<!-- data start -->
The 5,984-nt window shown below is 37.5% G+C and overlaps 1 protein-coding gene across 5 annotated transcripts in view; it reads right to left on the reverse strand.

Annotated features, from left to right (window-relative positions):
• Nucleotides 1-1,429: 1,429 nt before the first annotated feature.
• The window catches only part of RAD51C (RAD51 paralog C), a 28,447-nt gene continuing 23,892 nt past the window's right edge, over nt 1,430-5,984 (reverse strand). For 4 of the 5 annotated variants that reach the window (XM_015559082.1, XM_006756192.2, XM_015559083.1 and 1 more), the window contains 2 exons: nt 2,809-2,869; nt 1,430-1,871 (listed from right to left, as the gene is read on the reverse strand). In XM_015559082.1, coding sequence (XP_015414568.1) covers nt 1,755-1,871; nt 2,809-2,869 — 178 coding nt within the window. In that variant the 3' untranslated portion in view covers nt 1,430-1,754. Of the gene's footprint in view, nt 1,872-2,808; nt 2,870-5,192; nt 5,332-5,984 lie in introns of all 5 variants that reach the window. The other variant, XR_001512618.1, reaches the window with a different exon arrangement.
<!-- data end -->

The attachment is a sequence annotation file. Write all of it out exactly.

The 5,984-nt window shown below is 37.5% G+C and overlaps 1 protein-coding gene across 5 annotated transcripts in view; it reads right to left on the reverse strand.

Annotated features, from left to right (window-relative positions):
• Nucleotides 1-1,429: 1,429 nt before the first annotated feature.
• The window catches only part of RAD51C (RAD51 paralog C), a 28,447-nt gene continuing 23,892 nt past the window's right edge, over nt 1,430-5,984 (reverse strand). For 4 of the 5 annotated variants that reach the window (XM_015559082.1, XM_006756192.2, XM_015559083.1 and 1 more), the window contains 2 exons: nt 2,809-2,869; nt 1,430-1,871 (listed from right to left, as the gene is read on the reverse strand). In XM_015559082.1, coding sequence (XP_015414568.1) covers nt 1,755-1,871; nt 2,809-2,869 — 178 coding nt within the window. In that variant the 3' untranslated portion in view covers nt 1,430-1,754. Of the gene's footprint in view, nt 1,872-2,808; nt 2,870-5,192; nt 5,332-5,984 lie in introns of all 5 variants that reach the window. The other variant, XR_001512618.1, reaches the window with a different exon arrangement.